You’ve done your homework and identified several foundations that checked all the boxes. Their funding priorities match your project. They fund nonprofits similar to yours. They award grants in your region. They even grant money in the amount your organization needs. Okay, then. What’s next?
You may have heard it said that "if you’ve met one foundation, you’ve met one foundation." They all have their different methods of how they want to be approached. Some want you to submit a full proposal without any introductions. Others require a 500-word online letter of intent. Still others want you speak with one of their program officers. Let’s explore the ways to make meaningful connections so they invite you to submit your full proposal.
This session will not focus on researching foundations or giving programs. Instead, we’ll discuss what happens after you find what you think is the perfect grantmaker for your project. The topics we’ll explore include:
- Preparing and submitting letters of intent/inquiry or a concept paper
- Approaching funders by telephone
- Meeting with a funders virtually
- Reaching out to a funding institution that does not accept unsolicited proposals
This workshop provides learning opportunities for novice-to-advanced grant seekers. The ideal participants will have a few years of experience preparing grant proposals with a basic understanding of the content required to craft grant proposal narratives.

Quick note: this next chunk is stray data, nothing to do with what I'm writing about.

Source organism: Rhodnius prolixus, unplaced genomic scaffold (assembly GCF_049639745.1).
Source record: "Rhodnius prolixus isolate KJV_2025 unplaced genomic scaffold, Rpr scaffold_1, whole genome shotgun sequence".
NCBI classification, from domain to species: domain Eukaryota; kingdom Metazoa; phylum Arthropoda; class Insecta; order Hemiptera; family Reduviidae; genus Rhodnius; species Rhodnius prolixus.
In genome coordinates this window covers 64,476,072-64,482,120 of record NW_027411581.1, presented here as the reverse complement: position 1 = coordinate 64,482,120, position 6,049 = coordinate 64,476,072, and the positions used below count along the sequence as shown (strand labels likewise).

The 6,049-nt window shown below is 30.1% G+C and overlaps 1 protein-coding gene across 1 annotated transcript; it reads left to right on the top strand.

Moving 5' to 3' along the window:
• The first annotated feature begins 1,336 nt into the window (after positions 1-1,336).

Diane Gedeon-Martin is a national grants consultant, instructor, and lecturer in the area of grants and grant seeking for nonprofit organizations. She started her company The Write Source, LLC in 1993 and has a current roster of nearly 300 nonprofit clients in 27 states and Washington, DC. Diane helps her clients achieve their goals by winning grants ranging from $5,000 to $5 million. She specializes in preparing government grant proposals.
Based in Connecticut, Diane is an engaging trainer, reaching over 20,000 people through her workshops and conference sessions. Her dedication to the field is evident in the way she speaks about the grant seeking process – her enthusiasm is contagious! In 2015, she retired after 14 years as an adjunct faculty member of The Fund Raising School at the Lilly Family School of Philanthropy at Indiana University where she taught and co-developed the curriculum for their Grant Proposals course. Her other faculty appointments include the Annie E. Casey Foundation, the Connecticut Community Nonprofit Alliance (The Alliance), and Philanthropy Massachusetts. She frequently presents at regional, national, and international conferences including those hosted by the Grant Professionals Association (GPA), Association of Fundraising Professionals (AFP), statewide resource centers, and a number venues hosted by nonprofit organizations. In 2010, she became a certified Master Trainer through the AFP Faculty Training Academy.
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